Clearly, Node B gives you the best route, so this is the node you need to take to get to your destination.

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Algorithm A pseudocode *

The text below represents the pseudocode of the algorithm. It can be used to execute the algorithm in any programming language and is the basic logic behind the algorithm.

  • Make an open list containing the starting node
    • If it reaches the destination node:
    • Make a closed empty list
    • If it does not reach the destination node, then consider the node with the lowest f-score in the open list

We are ready

Put the current node in the list and check its neighbors

  • For each neighbor of the current node:
    • If the neighbor has a lower value of g than the current node and is in the closed list:

Replace a neighbor with this new node as the neighbor’s parent

  • Otherwise If (current g is lower and the neighbor is in the open list):

Replace the neighbor with the lower value of g and change the parent of the current node neighbor.

  • Otherwise If the neighbor is not on both lists:

Add it to the open list and set its g

How to implement the A * algorithm in Python?

Consider the graph below. The knots are presented in pink circles and the weights of the paths along the knots are given. The numbers above the nodes represent the heuristic value of the nodes.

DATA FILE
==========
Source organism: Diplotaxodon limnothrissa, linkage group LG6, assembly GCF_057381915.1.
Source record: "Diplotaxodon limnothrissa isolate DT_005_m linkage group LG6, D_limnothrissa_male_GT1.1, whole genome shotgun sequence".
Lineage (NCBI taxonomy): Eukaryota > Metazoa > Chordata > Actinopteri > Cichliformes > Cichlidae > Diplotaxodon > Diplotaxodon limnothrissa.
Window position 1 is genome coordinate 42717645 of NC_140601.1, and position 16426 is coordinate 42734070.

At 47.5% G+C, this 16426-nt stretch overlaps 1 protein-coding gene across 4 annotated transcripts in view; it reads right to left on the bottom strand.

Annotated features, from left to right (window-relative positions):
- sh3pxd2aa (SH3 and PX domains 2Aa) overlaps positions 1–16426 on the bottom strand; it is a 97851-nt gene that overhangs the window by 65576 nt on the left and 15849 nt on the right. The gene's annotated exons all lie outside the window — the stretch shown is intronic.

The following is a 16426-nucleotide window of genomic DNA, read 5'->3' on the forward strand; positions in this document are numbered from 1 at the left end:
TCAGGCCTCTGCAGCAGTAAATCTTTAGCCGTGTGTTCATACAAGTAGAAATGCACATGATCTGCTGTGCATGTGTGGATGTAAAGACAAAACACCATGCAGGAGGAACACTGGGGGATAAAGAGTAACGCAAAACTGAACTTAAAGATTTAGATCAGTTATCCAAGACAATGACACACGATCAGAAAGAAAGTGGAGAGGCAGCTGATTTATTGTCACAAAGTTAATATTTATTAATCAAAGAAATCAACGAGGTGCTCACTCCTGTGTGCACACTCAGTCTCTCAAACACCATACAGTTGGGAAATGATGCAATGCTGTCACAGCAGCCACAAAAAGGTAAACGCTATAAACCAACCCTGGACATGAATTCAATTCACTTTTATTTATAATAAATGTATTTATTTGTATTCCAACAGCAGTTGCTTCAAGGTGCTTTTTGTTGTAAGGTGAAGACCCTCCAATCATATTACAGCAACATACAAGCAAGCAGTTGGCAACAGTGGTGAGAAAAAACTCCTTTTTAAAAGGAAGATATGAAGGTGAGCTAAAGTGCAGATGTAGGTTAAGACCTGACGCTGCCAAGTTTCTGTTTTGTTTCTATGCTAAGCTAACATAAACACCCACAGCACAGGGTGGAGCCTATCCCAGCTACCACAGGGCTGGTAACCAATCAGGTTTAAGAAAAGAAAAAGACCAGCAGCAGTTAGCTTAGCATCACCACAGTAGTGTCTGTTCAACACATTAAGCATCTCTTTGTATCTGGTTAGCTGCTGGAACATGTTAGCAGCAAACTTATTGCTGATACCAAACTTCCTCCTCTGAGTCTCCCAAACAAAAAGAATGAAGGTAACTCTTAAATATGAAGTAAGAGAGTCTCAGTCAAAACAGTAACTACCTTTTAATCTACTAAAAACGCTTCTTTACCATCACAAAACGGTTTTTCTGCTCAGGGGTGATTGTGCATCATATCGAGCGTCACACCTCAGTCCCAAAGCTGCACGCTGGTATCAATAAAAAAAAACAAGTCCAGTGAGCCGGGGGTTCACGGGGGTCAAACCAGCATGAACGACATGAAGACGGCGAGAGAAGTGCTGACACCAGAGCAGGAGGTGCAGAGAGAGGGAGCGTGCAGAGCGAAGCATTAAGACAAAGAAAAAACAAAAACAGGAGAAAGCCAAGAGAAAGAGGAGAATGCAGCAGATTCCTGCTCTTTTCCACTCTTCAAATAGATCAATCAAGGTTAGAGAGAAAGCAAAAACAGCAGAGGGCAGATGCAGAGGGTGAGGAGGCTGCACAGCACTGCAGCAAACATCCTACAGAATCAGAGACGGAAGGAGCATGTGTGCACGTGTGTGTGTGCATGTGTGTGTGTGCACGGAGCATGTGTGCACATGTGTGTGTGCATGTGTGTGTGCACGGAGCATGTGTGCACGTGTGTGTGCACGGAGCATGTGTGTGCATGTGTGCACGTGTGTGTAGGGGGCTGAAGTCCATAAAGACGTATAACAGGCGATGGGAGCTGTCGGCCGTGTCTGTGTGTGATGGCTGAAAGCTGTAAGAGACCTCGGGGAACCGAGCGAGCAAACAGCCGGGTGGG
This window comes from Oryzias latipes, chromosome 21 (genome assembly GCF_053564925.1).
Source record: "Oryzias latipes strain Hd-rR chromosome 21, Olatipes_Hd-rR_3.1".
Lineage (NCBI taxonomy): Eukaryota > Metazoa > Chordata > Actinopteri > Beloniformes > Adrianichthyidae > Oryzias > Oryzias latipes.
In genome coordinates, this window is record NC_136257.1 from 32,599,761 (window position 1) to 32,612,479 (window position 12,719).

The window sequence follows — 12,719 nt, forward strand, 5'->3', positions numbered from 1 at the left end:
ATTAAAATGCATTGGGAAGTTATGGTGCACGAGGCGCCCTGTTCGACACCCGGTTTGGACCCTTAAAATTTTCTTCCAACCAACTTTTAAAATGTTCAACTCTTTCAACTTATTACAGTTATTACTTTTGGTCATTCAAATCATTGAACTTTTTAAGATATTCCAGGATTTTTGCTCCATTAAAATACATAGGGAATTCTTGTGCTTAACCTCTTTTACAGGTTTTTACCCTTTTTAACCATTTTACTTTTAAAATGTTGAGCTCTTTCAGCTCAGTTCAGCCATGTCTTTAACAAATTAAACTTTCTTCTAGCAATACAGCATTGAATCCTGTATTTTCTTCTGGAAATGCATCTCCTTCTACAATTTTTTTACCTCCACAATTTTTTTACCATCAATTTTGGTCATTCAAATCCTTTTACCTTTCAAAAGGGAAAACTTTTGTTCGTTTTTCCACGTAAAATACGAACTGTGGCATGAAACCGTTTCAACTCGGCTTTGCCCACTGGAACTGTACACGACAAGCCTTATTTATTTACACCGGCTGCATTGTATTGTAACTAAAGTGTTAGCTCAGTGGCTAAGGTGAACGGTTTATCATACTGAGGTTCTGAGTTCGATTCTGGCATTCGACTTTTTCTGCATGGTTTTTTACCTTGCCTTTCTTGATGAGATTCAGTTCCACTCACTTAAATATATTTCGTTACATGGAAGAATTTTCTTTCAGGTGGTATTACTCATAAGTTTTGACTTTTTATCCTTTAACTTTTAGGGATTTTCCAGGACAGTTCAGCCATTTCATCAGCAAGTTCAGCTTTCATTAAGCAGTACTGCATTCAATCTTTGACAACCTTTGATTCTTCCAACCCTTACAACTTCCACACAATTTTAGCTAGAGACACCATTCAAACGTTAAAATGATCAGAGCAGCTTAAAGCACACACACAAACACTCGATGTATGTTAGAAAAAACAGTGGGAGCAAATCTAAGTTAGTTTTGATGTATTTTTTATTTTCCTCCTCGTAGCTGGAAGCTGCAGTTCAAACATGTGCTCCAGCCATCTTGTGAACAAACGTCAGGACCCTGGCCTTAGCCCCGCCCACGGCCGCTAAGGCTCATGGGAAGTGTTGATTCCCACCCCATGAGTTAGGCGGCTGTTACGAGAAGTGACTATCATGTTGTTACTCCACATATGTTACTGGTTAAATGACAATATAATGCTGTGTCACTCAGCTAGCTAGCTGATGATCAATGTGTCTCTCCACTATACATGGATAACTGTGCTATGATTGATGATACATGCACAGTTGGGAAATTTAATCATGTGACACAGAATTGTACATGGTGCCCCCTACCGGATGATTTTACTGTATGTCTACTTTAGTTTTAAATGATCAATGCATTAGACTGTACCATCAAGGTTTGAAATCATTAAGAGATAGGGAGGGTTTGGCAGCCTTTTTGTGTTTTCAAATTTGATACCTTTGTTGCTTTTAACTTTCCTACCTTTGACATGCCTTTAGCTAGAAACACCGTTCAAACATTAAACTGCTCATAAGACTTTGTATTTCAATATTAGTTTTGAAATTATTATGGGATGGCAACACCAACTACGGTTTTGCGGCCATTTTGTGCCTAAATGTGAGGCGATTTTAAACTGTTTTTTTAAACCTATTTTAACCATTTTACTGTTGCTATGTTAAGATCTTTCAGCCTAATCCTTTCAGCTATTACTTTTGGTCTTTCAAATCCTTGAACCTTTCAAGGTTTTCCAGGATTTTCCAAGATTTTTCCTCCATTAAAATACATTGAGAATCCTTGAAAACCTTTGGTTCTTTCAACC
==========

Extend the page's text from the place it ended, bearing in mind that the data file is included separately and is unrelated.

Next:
Figure 3: Weighted graph for A * algorithm

You start by creating a class for the algorithm. Now describe the open and closed lists. Here you use kits and two dictionaries – one to store the distance from the starting node and the other for the parent nodes. And initialize them to 0 and the initial node.


Figure 4: Initialization of important parameters

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Now find the adjacent node with the lowest value of f (n). You must also code the condition for reaching the destination node. If this is not the case, put the current node in the open list, if it is not already in it, and set its parent nodes.


Figure 5: Adding nodes to an open list and setting up node parents

If the neighbor has a lower value of g than the current node and is in the closed list, replace it with this new node as the neighbor’s parent.


Figure 6: Checking distances and updating g values

If the current g is lower than the previous g and its neighbor is in the open list, replace it with the lower value of g and change the parent of the neighbor of the current node.

If the neighbor is not in both lists, add it to the open list and set its value to g.


Figure 7: Checking distances, updating g values ​​and adding parents

Now define a function to return neighbors and their distances.


Figure 8: Defining neighbors

Also create a function to check heuristic values.


Figure 9: Defining a function to return heuristic values

Let’s describe our graph and call the A star function.


Figure 10: Calling function A *

The algorithm goes through the graph and finds the path with the lowest price

which is through E => D => G.

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In this tutorial, an introduction to the powerful search algorithm, you learned all about the algorithm and saw the basic concept behind it. Then you looked at the operation of the algorithm and the pseudocode for A *. Finally, you saw how to implement the algorithm in Python.